Improving Crisis Response: Will The NGO Voice Be Heard?

Leadership is a concept that runs like an electric current through every evaluation, study and anecdotal criticism made about the humanitarian system and our ability to respond effectively. The word is charged with expectations. We qualify it, often negatively, demonstrating repeatedly how a strong aspiration can be weakened by the mere addition of an adjective. Poor. Ineffective. Controlling.

Glorified for its mystical promise of salvation, leadership is also a tawdry over-worn excuse for when something goes wrong. Yet we, the humanitarian community, still seek answers for all our ills through chanting its mantra. Leadership. Leadership. Leadership. For the past two years, I have been up-close and personal within the Inter-Agency Standing Committee's Working Group as we developed a “transformative agenda" to guide our action for an improved coordinated response in emergencies. We spoke at length of three main areas that needed attention –  leadership, coordination and strategy; all the while knowing that for the latter two to occur, the first needs to be empowered, effective, competent and humanitarian. At times I truly wondered why anyone would take on the task of Humanitarian Coordinator (HC). The job has a thousand responsibilities, 10,000 critics and millions of people who depend on the creation of an enabling environment for collective action. Yet no one person, however broad their shoulders, can take on this responsibility alone. The Transformative Agenda highlights that the leadership gap within a coordinated response does not lie solely with the Humanitarian Coordinator. The collective leadership of the Humanitarian Country Team is also central to a response’s success. Unfortunately, a team does not become a team merely by assignation of a moniker. Everyone on a team has to have a common goal, shared values and an understanding of their role. Some of this can be dictated via guidance but other aspects of our success will rely on the will of the group, and, yes, the leadership of the individuals that comprise it. How can a diverse and heterogeneous sector such as that of the NGO community be appropriately represented in this body? Will our voice be heard and welcomed? And if so, whose voice is it, and how do we ensure represents the wider NGO community? Questions all well-deserving of answers. Not only for ourselves, but for the people we serve. And to this end, we need your help. InterAction is launching a series of studies in 2013 examining Perceptions, Expectations and Realities of NGO Coordination in Humanitarian Response. Our goal is to document the current role and quality of the NGO community's contributions within a coordinated response. All humanitarian actors need to understand better the operational implications of the Transformative Agenda. The first of these studies explores the effectiveness of NGO representation within Humanitarian Country Teams. If you have worked within a crisis response, then we want to hear from you. The survey can be found here, and will take approximately 15 minutes to complete. As NGOs are the key implementers in humanitarian response and are often closest to those affected by crises, our voice within strategic discussions, prioritization exercises and advocacy messaging is critical. Through this research, InterAction hopes to improve our own awareness of our role and the responsibility that comes with it.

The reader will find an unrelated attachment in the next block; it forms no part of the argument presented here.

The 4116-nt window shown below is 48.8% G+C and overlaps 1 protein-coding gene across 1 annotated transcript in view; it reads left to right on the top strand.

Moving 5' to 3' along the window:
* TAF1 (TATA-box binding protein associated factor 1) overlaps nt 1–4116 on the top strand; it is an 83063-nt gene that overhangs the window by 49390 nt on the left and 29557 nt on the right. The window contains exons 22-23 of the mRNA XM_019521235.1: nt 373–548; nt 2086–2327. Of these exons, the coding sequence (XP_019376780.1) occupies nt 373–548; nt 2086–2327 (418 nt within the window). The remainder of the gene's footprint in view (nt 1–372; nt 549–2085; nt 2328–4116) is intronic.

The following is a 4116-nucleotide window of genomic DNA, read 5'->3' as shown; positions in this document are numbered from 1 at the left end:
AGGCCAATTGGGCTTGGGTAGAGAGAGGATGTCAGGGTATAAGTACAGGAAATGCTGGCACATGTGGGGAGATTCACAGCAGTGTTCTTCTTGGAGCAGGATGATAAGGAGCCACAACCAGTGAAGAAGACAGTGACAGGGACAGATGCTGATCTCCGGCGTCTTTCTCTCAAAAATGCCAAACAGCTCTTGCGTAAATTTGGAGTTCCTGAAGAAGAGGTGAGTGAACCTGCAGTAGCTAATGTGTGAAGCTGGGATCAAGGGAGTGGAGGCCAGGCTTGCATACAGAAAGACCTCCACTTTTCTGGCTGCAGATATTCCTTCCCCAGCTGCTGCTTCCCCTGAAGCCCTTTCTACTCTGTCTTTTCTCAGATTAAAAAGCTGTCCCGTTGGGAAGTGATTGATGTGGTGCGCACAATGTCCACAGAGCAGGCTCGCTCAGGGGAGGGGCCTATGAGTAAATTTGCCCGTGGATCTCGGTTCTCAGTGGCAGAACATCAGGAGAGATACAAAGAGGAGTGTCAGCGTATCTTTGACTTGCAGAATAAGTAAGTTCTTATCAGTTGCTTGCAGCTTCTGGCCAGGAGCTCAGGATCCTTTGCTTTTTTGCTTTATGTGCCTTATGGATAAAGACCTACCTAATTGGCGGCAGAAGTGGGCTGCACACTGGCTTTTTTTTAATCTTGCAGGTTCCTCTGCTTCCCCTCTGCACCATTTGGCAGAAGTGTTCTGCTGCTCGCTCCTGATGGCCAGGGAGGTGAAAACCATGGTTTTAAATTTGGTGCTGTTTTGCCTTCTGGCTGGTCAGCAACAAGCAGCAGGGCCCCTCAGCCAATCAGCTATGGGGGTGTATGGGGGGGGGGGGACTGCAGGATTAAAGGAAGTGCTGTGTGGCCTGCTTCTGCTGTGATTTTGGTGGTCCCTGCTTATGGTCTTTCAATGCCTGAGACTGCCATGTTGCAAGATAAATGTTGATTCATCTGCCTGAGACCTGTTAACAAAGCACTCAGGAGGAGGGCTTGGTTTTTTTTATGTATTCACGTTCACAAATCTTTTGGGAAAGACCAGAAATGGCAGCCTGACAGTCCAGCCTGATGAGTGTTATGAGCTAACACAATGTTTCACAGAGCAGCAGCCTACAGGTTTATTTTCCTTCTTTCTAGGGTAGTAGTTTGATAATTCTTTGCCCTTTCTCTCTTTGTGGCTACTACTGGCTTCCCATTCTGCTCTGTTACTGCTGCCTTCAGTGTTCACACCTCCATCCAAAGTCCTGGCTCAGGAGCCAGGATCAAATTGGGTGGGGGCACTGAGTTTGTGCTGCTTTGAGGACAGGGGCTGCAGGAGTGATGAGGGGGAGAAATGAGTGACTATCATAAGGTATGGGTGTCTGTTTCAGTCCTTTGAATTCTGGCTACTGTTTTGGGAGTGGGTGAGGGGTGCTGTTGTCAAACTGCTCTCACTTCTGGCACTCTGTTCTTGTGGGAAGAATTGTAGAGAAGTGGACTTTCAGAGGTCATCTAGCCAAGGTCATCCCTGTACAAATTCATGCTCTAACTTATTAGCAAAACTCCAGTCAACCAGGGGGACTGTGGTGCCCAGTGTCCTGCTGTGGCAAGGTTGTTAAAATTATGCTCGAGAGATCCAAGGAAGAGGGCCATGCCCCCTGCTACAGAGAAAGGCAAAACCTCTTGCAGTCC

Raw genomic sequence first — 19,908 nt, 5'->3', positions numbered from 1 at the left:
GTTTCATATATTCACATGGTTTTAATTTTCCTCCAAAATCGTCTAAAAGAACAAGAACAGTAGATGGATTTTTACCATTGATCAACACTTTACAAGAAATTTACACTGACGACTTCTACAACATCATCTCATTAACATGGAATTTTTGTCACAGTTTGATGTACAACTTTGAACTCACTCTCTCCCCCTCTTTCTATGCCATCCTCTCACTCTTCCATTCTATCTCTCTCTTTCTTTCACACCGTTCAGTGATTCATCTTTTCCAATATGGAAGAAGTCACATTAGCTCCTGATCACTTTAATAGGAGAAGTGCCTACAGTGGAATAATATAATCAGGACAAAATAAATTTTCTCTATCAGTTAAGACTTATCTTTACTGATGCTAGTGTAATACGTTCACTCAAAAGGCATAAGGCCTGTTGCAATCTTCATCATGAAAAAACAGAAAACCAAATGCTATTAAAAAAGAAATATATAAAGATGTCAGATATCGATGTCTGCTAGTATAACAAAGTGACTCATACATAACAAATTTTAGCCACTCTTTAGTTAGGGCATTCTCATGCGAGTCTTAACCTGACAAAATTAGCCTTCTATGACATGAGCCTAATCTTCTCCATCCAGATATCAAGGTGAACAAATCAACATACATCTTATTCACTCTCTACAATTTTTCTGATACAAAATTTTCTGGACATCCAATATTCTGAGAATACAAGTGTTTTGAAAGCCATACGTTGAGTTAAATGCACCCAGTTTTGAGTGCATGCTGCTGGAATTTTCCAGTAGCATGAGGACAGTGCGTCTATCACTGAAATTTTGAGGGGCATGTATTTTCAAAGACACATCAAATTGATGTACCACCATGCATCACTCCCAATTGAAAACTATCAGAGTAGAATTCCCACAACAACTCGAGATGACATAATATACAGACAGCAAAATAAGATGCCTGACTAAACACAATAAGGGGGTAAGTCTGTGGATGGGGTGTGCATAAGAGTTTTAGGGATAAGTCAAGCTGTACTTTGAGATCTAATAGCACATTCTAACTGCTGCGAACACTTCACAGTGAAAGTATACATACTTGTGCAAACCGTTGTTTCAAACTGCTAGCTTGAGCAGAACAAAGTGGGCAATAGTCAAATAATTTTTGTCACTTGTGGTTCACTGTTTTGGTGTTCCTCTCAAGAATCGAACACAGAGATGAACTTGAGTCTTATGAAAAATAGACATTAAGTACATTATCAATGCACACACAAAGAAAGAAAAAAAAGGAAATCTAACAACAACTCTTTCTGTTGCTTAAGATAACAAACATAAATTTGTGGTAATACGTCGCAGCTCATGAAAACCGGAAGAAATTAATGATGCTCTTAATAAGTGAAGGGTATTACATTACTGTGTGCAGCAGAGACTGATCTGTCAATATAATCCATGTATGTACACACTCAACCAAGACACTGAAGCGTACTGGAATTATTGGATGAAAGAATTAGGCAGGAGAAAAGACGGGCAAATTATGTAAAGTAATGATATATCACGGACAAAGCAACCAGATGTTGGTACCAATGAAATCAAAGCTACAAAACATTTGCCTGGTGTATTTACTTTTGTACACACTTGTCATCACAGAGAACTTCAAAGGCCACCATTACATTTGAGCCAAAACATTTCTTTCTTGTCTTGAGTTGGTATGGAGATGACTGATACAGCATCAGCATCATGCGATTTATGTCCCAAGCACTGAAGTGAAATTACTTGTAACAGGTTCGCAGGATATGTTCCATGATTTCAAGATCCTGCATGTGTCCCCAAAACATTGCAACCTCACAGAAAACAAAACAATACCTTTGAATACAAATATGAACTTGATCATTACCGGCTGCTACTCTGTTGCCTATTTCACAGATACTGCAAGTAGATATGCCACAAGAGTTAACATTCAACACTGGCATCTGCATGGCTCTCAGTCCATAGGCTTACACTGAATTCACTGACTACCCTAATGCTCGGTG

Patricia McIlreavy is the Senior Director of Humanitarian Policy at InterAction. This article originally was published February 4 on the Active Learning Network for Accountability & Performance in Humanitarian Action (ALNAP) blog.